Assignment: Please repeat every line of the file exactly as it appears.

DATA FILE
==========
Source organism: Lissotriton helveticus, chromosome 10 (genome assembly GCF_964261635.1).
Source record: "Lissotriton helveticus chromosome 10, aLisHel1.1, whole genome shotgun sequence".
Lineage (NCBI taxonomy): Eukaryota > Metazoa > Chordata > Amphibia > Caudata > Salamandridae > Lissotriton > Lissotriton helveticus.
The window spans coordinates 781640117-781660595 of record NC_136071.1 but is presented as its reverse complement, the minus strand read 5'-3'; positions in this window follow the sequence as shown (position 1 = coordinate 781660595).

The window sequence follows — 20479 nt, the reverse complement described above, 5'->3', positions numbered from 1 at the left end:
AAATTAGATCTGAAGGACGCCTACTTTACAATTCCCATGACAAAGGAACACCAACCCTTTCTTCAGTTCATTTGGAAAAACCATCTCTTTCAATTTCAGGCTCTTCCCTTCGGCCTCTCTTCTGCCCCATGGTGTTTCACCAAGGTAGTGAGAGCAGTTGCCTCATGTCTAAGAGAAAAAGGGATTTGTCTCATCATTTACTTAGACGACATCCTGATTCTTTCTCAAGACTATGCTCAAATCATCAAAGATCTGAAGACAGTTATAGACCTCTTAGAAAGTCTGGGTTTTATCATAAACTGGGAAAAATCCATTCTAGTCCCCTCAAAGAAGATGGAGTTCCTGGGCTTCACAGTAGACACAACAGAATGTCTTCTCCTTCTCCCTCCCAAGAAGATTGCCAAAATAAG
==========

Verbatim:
Source organism: Lissotriton helveticus, chromosome 10 (genome assembly GCF_964261635.1).
Source record: "Lissotriton helveticus chromosome 10, aLisHel1.1, whole genome shotgun sequence".
Lineage (NCBI taxonomy): Eukaryota > Metazoa > Chordata > Amphibia > Caudata > Salamandridae > Lissotriton > Lissotriton helveticus.
The window spans coordinates 781640117-781660595 of record NC_136071.1 but is presented as its reverse complement, the minus strand read 5'-3'; positions in this window follow the sequence as shown (position 1 = coordinate 781660595).

The window sequence follows — 20479 nt, the reverse complement described above, 5'->3', positions numbered from 1 at the left end:
AAATTAGATCTGAAGGACGCCTACTTTACAATTCCCATGACAAAGGAACACCAACCCTTTCTTCAGTTCATTTGGAAAAACCATCTCTTTCAATTTCAGGCTCTTCCCTTCGGCCTCTCTTCTGCCCCATGGTGTTTCACCAAGGTAGTGAGAGCAGTTGCCTCATGTCTAAGAGAAAAAGGGATTTGTCTCATCATTTACTTAGACGACATCCTGATTCTTTCTCAAGACTATGCTCAAATCATCAAAGATCTGAAGACAGTTATAGACCTCTTAGAAAGTCTGGGTTTTATCATAAACTGGGAAAAATCCATTCTAGTCCCCTCAAAGAAGATGGAGTTCCTGGGCTTCACAGTAGACACAACAGAATGTCTTCTCCTTCTCCCTCCCAAGAAGATTGCCAAAATAAG